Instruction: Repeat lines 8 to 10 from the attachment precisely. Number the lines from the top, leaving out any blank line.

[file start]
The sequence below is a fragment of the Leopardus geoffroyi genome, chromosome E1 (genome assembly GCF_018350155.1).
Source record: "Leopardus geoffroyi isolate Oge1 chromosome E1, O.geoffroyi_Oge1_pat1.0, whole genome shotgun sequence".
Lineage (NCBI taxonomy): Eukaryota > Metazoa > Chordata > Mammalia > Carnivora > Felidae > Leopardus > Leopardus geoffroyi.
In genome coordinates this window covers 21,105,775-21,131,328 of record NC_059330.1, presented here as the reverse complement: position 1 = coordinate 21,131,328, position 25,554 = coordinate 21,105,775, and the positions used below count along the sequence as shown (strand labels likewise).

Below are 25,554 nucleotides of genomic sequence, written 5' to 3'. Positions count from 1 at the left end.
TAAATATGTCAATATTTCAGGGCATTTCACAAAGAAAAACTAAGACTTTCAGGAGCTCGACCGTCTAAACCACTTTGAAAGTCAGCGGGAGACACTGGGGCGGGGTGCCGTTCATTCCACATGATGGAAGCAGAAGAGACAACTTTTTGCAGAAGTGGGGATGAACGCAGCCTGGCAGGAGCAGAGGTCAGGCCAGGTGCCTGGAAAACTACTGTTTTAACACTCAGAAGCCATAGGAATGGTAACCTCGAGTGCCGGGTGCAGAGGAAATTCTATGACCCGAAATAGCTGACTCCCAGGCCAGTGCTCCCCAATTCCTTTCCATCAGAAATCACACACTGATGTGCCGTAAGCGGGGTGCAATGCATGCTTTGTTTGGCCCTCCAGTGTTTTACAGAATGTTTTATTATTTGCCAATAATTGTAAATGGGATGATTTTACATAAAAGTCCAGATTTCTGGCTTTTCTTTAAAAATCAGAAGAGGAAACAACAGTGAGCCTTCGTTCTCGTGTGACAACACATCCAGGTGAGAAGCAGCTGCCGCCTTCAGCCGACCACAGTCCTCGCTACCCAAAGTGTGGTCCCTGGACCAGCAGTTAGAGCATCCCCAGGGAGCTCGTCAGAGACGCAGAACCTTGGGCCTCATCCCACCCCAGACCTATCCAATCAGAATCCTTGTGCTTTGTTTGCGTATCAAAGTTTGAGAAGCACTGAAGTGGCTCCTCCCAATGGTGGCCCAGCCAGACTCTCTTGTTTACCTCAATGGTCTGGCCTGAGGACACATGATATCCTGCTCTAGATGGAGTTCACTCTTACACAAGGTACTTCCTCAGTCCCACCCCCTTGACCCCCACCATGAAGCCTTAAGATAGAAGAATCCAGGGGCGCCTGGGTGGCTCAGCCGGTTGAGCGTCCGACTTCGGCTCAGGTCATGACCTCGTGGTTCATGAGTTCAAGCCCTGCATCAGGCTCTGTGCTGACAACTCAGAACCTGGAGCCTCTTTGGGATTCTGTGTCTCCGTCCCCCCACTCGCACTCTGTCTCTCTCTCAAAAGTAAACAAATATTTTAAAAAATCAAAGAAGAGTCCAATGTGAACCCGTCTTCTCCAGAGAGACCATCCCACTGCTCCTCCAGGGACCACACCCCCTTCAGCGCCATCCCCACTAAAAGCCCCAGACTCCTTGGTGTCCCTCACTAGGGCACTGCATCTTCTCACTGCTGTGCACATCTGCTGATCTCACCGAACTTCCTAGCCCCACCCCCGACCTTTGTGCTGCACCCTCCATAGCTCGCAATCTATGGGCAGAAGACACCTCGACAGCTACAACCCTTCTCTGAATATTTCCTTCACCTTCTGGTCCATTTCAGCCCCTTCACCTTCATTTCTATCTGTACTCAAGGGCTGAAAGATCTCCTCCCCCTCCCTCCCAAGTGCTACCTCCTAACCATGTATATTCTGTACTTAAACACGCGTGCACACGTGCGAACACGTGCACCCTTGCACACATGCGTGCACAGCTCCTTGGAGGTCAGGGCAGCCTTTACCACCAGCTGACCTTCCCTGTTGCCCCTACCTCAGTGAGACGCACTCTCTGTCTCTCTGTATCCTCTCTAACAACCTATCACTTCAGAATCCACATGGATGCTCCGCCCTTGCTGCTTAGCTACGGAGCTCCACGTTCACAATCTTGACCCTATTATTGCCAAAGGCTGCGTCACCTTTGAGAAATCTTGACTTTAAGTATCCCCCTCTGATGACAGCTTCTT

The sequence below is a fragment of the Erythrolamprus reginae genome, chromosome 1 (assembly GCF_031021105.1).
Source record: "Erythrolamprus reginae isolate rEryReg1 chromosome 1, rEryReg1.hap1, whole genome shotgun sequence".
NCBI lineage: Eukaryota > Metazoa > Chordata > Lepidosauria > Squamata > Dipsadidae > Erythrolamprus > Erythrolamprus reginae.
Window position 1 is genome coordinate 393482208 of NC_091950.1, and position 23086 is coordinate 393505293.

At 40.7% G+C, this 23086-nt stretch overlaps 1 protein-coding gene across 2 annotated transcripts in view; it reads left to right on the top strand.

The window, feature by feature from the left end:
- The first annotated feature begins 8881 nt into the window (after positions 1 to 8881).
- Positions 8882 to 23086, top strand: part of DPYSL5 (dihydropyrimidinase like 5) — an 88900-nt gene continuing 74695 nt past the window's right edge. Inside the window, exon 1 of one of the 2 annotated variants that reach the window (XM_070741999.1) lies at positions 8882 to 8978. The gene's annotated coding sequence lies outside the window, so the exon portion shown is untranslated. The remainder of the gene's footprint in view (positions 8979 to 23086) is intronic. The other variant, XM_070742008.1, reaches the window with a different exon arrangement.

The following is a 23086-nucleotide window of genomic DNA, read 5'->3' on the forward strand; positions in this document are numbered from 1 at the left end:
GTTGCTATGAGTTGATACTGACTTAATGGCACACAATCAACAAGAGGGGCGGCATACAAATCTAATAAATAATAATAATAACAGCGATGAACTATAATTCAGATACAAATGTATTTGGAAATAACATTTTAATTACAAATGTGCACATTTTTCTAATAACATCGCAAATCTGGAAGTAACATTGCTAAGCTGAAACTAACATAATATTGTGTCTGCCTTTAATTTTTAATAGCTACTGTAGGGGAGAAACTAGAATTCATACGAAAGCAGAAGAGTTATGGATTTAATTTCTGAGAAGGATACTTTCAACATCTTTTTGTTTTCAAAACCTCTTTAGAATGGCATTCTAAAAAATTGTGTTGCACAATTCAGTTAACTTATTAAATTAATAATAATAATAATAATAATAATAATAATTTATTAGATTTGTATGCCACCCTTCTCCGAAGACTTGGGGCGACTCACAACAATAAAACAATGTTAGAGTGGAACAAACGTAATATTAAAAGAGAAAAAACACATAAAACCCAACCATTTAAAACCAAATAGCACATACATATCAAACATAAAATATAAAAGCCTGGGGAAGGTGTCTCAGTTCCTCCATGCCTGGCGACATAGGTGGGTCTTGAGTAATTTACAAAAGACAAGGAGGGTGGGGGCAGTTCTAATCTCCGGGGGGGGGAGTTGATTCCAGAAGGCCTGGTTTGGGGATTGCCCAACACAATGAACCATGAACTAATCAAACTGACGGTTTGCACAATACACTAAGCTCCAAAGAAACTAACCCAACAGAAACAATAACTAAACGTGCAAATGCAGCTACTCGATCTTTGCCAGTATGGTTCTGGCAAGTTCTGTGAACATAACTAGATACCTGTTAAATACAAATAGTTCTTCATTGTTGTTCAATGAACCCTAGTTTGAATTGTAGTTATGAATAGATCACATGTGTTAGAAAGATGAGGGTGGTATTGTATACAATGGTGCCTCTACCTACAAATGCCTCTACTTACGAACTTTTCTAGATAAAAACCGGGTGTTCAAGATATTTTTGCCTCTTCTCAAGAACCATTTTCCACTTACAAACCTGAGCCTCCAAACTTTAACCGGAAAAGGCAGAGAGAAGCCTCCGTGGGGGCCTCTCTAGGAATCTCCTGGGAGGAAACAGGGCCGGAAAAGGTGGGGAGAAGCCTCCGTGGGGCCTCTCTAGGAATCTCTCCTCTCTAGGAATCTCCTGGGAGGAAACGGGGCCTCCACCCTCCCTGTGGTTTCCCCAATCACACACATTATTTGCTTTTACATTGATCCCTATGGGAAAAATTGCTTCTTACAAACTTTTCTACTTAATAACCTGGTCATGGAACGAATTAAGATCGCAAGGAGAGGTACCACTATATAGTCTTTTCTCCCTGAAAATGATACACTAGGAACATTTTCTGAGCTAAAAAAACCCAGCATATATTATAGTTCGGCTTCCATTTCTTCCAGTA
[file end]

Source record: "Erythrolamprus reginae isolate rEryReg1 chromosome 1, rEryReg1.hap1, whole genome shotgun sequence".
NCBI lineage: Eukaryota > Metazoa > Chordata > Lepidosauria > Squamata > Dipsadidae > Erythrolamprus > Erythrolamprus reginae.
Window position 1 is genome coordinate 393482208 of NC_091950.1, and position 23086 is coordinate 393505293.